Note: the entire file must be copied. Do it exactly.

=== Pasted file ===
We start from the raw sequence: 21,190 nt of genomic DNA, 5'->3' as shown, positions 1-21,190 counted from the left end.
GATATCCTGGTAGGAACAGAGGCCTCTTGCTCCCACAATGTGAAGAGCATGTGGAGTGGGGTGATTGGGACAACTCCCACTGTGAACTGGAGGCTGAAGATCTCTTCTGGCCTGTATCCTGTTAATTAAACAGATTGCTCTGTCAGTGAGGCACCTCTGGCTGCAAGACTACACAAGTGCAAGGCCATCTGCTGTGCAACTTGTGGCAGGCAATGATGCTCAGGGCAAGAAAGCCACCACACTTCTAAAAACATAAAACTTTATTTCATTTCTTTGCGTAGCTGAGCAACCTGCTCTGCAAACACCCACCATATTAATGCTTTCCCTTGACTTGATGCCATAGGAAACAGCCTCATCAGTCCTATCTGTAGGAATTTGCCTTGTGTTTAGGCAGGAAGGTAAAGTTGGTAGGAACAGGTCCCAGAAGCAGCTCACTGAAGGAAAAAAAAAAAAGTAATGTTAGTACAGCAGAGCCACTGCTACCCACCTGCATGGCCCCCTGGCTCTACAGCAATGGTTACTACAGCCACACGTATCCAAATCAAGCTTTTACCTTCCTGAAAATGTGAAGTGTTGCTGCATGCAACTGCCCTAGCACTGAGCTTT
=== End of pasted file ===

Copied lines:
We start from the raw sequence: 21,190 nt of genomic DNA, 5'->3' as shown, positions 1-21,190 counted from the left end.
GATATCCTGGTAGGAACAGAGGCCTCTTGCTCCCACAATGTGAAGAGCATGTGGAGTGGGGTGATTGGGACAACTCCCACTGTGAACTGGAGGCTGAAGATCTCTTCTGGCCTGTATCCTGTTAATTAAACAGATTGCTCTGTCAGTGAGGCACCTCTGGCTGCAAGACTACACAAGTGCAAGGCCATCTGCTGTGCAACTTGTGGCAGGCAATGATGCTCAGGGCAAGAAAGCCACCACACTTCTAAAAACATAAAACTTTATTTCATTTCTTTGCGTAGCTGAGCAACCTGCTCTGCAAACACCCACCATATTAATGCTTTCCCTTGACTTGATGCCATAGGAAACAGCCTCATCAGTCCTATCTGTAGGAATTTGCCTTGTGTTTAGGCAGGAAGGTAAAGTTGGTAGGAACAGGTCCCAGAAGCAGCTCACTGAAGGAAAAAAAAAAAAGTAATGTTAGTACAGCAGAGCCACTGCTACCCACCTGCATGGCCCCCTGGCTCTACAGCAATGGTTACTACAGCCACACGTATCCAAATCAAGCTTTTACCTTCCTGAAAATGTGAAGTGTTGCTGCATGCAACTGCCCTAGCACTGAGCTTT